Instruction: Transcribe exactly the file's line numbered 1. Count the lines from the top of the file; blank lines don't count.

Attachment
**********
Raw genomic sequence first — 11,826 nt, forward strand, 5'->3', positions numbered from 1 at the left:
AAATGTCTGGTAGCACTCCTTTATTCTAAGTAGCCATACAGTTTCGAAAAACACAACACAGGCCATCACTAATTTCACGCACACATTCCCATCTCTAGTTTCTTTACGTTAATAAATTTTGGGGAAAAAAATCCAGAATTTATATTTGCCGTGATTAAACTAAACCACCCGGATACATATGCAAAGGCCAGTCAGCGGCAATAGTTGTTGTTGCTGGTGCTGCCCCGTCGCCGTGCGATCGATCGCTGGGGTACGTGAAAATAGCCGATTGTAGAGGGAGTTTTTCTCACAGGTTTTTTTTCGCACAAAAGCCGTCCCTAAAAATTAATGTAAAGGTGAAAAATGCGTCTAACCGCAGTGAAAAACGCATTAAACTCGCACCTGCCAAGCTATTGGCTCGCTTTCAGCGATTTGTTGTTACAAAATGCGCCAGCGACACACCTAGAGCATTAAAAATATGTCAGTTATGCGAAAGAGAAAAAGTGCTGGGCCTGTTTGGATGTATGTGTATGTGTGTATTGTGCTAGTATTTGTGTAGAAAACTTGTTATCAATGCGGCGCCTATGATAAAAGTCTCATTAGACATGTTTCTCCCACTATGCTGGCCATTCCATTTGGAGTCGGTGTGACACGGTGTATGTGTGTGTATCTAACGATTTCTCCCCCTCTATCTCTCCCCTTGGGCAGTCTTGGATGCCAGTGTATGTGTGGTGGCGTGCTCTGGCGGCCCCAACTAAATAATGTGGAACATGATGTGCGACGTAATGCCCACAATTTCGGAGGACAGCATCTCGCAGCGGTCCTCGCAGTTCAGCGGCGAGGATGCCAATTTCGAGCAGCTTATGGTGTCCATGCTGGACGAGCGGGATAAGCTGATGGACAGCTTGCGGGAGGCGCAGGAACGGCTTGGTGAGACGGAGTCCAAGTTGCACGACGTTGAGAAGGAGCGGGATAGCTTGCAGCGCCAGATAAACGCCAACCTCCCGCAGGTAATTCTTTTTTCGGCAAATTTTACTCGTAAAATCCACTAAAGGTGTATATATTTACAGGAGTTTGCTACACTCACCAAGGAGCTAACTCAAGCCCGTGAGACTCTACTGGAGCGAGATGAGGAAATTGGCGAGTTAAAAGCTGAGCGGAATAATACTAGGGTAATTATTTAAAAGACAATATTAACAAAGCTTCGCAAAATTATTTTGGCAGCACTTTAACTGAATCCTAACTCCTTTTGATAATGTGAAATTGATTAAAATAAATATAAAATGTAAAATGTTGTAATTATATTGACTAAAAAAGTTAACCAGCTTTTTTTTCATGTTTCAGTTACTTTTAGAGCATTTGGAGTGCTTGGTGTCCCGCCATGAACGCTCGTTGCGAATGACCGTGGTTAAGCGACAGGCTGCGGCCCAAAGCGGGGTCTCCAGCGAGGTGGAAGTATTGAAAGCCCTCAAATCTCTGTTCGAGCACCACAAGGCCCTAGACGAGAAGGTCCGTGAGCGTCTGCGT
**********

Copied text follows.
Raw genomic sequence first — 11,826 nt, forward strand, 5'->3', positions numbered from 1 at the left: